Dunks and Threes, a look back at Terrence Ross’ futuristic game

A prototypical wing.

Three years after Steph Curry was drafted, and slightly before the NBA knew it was about to enter a 3-point revolution, the Raptors drafted Terrence Ross. A sophomore out of Washington who wasn’t necessarily the straw that stirred their drink, but the most potent scorer out of a trio of players who all made the NBA (Ross, Tony Wroten, and C.J. Wilcox). A player who was futuristic in approach, endlessly talented, and a hell of a lot of fun while he was in Toronto. Let’s talk about it.

Forming up off of Wroten’s rim pressure and ability to collapse defenses was the perfect context to prepare Ross for his first meaningful role in the NBA: forming up off of Kyle Lowry & DeMar DeRozan – two of the best drivers at their respective positions. In his rookie year, Ross only scored 6.4 ppg, so nothing stands out as his style in particular. He was opportunistic, had very little run for him, and just had to hope that the drive and kick would find his hands, or he would have the best lane in transition.

The game that best showcased what Ross would become known for? November 27th, 2012 against the Rockets. 19 points, 3 dunks — all of which showcased the tremendous athleticism that would later earn him a dunk contest victory — elite footwork navigating pin-downs, bouncy traversal across the court, and of course, a made 3 shaping up off of a side pick n’ roll. Hallmarks of his time with the Raptors.

A couple blasts from the past in here: Obviously, Ross’ navigation of the pin-down with Daequan Cook shooting the gap is picture perfect, but it’s so crazy to see the pin-down set so low and a shooter of Ross’ quality sliding into space for a long middy instead of working himself behind the line. Secondly, Ed Davis sets a great impromptu screen here, but to see the Raptors positioning someone at the nail as an outlet for the pick n’ roll? That just doesn’t happen anymore.

And here’s a little nostalgia hit for everyone:

He had better games and worse games over the course of his rookie season, but the groundwork for a ton of his success (and his sky-high potential) were clearly laid out against Houston. Some of that potential? A jab series out of the corner where he shifts his defender, slides past Jonas Valanciunas’ screen and rises up, smooth as ever, for a jumper; and in the background you can hear Leo Rautins say: “and that’s the other part Matt, he can shoot it off the dribble.” One of the ultimate roadblocks in scaling your usage? Shooting off the bounce.

The other thing? Ross slightly probes off of a DHO with Bargnani, sees the paint open up and gathers into it before throwing down a tomahawk dunk in the halfcourt. Really rare athleticism, and a playtype that would be emulated (and significantly more often) by one of the best tertiary scoring guards of the past 5 years – Norman Powell.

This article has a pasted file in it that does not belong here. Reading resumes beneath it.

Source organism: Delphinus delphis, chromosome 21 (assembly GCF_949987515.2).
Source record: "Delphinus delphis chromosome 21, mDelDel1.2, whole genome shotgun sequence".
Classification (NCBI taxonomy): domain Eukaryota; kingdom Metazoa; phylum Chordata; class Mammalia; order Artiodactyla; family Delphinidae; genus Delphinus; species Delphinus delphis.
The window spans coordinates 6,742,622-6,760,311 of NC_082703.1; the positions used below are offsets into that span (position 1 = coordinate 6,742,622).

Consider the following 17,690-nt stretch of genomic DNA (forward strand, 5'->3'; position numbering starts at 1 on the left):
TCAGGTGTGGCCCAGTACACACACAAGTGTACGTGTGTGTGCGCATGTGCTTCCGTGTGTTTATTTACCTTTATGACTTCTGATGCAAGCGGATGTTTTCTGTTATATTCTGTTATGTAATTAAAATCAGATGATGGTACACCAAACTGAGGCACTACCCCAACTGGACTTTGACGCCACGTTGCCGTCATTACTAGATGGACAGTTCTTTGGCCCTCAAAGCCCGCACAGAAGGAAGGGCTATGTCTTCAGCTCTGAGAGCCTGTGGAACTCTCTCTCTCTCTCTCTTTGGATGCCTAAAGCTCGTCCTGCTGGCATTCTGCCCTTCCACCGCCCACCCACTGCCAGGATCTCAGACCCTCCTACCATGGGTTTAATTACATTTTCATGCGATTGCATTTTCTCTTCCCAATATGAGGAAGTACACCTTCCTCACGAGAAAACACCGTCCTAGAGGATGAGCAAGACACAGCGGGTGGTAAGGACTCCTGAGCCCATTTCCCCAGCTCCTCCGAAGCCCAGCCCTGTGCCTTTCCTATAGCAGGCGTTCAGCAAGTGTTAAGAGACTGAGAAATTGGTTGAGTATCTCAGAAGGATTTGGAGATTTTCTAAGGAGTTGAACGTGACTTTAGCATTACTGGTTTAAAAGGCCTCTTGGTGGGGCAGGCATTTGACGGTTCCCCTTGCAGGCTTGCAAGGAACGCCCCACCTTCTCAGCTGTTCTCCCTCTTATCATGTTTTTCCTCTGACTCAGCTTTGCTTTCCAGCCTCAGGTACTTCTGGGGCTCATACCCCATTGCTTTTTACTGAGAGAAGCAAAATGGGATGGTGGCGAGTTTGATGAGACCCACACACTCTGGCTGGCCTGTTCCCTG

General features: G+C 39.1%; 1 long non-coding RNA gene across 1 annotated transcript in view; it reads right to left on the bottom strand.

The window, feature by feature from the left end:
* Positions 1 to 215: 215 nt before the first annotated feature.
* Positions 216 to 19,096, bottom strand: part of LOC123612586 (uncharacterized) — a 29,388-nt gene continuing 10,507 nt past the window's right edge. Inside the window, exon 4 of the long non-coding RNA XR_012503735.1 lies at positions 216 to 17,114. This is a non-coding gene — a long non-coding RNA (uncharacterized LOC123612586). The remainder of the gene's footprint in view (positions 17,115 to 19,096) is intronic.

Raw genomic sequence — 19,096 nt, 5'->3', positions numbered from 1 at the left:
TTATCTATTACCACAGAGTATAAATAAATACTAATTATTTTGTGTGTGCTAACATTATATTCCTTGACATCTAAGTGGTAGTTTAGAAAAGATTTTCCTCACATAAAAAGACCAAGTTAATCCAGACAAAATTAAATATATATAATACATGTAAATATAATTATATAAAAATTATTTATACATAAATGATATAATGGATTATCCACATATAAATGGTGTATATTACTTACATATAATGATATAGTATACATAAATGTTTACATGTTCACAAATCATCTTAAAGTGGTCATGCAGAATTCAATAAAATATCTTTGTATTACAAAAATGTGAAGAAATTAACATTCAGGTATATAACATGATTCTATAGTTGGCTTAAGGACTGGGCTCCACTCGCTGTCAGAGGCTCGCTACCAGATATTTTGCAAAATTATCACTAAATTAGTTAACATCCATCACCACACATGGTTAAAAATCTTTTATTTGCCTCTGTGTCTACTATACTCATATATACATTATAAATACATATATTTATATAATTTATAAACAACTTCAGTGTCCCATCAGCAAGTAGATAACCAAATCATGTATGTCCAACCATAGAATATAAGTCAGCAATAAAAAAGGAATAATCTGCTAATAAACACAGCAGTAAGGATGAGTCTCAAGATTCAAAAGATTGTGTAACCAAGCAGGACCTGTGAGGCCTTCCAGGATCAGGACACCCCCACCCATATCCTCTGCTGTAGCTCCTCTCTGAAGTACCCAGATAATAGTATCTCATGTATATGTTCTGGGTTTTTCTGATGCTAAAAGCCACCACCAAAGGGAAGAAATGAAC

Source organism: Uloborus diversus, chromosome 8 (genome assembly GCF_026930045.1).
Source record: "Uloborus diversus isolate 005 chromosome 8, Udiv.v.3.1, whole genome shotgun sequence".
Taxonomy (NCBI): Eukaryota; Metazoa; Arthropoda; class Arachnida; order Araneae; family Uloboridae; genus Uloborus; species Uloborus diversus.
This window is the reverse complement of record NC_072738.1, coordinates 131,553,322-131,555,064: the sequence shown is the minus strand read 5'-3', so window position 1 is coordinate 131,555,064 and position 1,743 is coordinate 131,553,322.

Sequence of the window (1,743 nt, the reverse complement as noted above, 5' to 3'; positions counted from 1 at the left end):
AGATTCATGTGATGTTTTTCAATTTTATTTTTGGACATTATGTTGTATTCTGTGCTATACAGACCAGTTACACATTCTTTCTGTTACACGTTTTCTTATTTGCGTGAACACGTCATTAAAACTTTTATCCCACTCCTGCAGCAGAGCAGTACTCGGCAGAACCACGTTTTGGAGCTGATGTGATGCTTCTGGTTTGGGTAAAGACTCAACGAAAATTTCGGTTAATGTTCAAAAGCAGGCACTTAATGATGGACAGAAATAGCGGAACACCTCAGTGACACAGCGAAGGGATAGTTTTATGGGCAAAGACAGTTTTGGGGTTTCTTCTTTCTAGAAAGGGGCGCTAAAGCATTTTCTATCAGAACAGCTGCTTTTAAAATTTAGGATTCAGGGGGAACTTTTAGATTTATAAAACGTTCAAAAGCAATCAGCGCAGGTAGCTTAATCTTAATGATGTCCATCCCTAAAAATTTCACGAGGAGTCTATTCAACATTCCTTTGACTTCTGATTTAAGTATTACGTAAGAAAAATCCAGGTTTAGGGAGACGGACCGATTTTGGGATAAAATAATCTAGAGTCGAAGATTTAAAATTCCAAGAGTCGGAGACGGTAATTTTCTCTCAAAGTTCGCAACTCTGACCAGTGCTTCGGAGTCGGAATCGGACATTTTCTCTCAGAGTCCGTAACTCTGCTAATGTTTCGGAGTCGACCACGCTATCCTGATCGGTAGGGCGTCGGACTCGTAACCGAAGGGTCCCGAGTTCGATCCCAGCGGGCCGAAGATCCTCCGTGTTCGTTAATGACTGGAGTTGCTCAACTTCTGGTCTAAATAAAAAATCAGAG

In this game we even got the Charmander of Kyle Lowry’s ‘leave behind and be an obstruction in transition’ passes.

When you zoom out, Ross’ early years with the Raptors were a great snapshot of what the shooting guard/small forward position would become for tertiary players. First and foremost, a great sense of how to navigate threes and form up off of drives for shooting. Secondly, having enough athletic pop (and the occasional highlight) to threaten downhill pressure against wild closeouts, and an above-average/borderline elite touch in the mid-range game to score over rotations that come high. A little bit of craft for second-side actions, and the potential to explode for big games if teams forgot about him. He had star qualities, but like many of the explosive, intriguing guards who fill out championship rotations, he found limitations that stopped him from progressing that way. For Ross, the limitations were as a passer, and with his strong aversion to contact that limited his drives and free throws.

Even defensively, he made his money early on by stab-stepping around screens, providing really solid nail defense, and ball-hawking around the floor. Court coverage, range-y playmaking, he was prototypical for how so many players would come to succeed. He wasn’t the first, wasn’t the most dominant, but when you’re at the beginning of an era of style, you get to be part of the recognition of that style. It’s for that reason that Chris Bosh is one of the most important defensive bigs of the 2000’s – never in consideration for DPOY’s or All-Defense spots, but he was a good, and extremely mobile big man just as teams were starting to play more aggressive pick n’ roll defense.

Some players show everything early, and that was Ross on a night in Houston. He had that same game many times in his career. A DeMar DeRozan rookie game? There’s a very stark contrast to what he became later on in his career. It really speaks to how talented Ross was coming into the league, and how well-suited his playstyle was for what the NBA would become. He didn’t have to change much at all, and he was great for what was asked of him.

The star leap never came for Ross, as it did for a few others, but there’s only room for so many stars in this league; and Ross did a wonderful job elevating the ones that he played with. Really cool player.

Have a blessed day.